High School students use Matric Ball money to rather feed the hungry!
Photo Cred: James Odell

Rondebosch Boys High used their Matric Ball money to feed the hungry!


Cape Town, South Africa (27 June 2020) – The highlight of the week was that Rondebosch Boys High took their Matric Ball money and made up food parcels for our disadvantaged friends in the informal settlement (Die Gatjie) and physically came along to hand them out.

“It was Oliver, who trains at the gym with Howard Davids, and teachers at the school that requested if he can bring one of their students to assist in feeding the hungry on the streets. The student who came was so taken aback that he persuaded the Matric Dance Committee to donate their money to feed the hungry in Die Gatjie.

We asked them to make up food parcels and to hand them out to the mothers. The delight on their faces made their day. Thank you for your support in making the above a success.” – James Odell 

Check out some of the photos below:

High School students use Matric Ball money to rather feed the hungry!
Photo Cred: James Odell
High School students use Matric Ball money to rather feed the hungry!
Photo Cred: James Odell
High School students use Matric Ball money to rather feed the hungry!
Photo Cred: James Odell

Hunger wasn’t caused by the spread of COVID-19, but measures to contain the virus have exacerbated a long-term pandemic of inequality and poverty.

Recently, our country’s leaders and medical representatives have publicly debated the effect of the COVID-19 lockdown on the malnutrition rates of our most vulnerable populations. Before COVID-19, a significant number of South Africans did not have access to sufficient food and were going hungry on a daily basis. Today, the Human Sciences Research Council1 reports an upward trajectory in hunger experienced by these populations, particularly children because of the lockdown.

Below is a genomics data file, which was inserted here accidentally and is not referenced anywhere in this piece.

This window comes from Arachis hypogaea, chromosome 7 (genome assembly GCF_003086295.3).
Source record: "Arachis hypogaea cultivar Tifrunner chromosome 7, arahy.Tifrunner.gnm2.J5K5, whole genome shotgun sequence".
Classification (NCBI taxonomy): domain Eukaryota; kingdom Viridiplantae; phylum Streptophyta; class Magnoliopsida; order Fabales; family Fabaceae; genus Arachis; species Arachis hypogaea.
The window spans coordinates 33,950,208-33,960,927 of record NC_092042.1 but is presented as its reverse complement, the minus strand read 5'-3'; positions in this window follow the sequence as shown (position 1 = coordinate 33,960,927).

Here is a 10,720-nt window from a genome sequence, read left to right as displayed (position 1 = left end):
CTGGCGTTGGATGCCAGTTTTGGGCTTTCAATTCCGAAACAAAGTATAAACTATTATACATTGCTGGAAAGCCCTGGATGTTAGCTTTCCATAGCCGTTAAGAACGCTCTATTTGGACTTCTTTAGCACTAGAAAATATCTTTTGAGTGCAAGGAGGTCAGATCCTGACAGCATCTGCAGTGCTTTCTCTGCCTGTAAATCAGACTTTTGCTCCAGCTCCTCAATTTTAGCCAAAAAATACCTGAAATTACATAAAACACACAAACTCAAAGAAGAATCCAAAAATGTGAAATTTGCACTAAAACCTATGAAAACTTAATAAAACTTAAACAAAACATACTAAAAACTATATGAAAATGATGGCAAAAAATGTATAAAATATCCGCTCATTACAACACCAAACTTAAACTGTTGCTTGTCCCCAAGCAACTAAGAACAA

Child malnutrition is well documented in South Africa and, unfortunately, is progressively getting worse.

Reflecting this deteriorating situation, stunting rates – an indicator for chronic undernutrition and lack of food – have increased from 21% in 2008 to 27% in 20162 according to the Demographic and Health Survey (DHS), a report compiled by the National Department of Health (NDoH), Statistics South Africa (Stats SA), South African Medical Research Council (SAMRC), and ICF.

“The intensity and visibility of hunger have been catapulted into the spotlight during COVID-19. Long winding queues for food parcels will be a feature of the pandemic that will stay with us for years to come. What is not in the eye of the public, however, are the malnutrition rates that underlie child deaths in South Africa,” says Chantell Witten from the South African Civil Society for Women’s, Adolescents’ and Children’s Health (SACSoWACH).

“While this is heartening to witness, many of the household food packs have, unfortunately, not been tailored for the nutritional needs of children,” says Witten.

Severe acute malnutrition remains a significant underlying cause of child mortality. It is still associated with one-third of all child in-hospital deaths according to the 2018 interim report from the Committee for the Morbidity and Mortality of Children (COMMiC). More worrisome, and possibly a factor under-estimating this figure, is that just under 50% of under-five-year-old deaths occurred outside the health sector.

Sources: James Odell 
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Brent Lindeque is the founder and editor in charge at Good Things Guy.

Recognised as one of the Mail and Guardian’s Top 200 Young South African’s as well as a Primedia LeadSA Hero, Brent is a change maker, thought leader, radio host, foodie, vlogger, writer and all round good guy.

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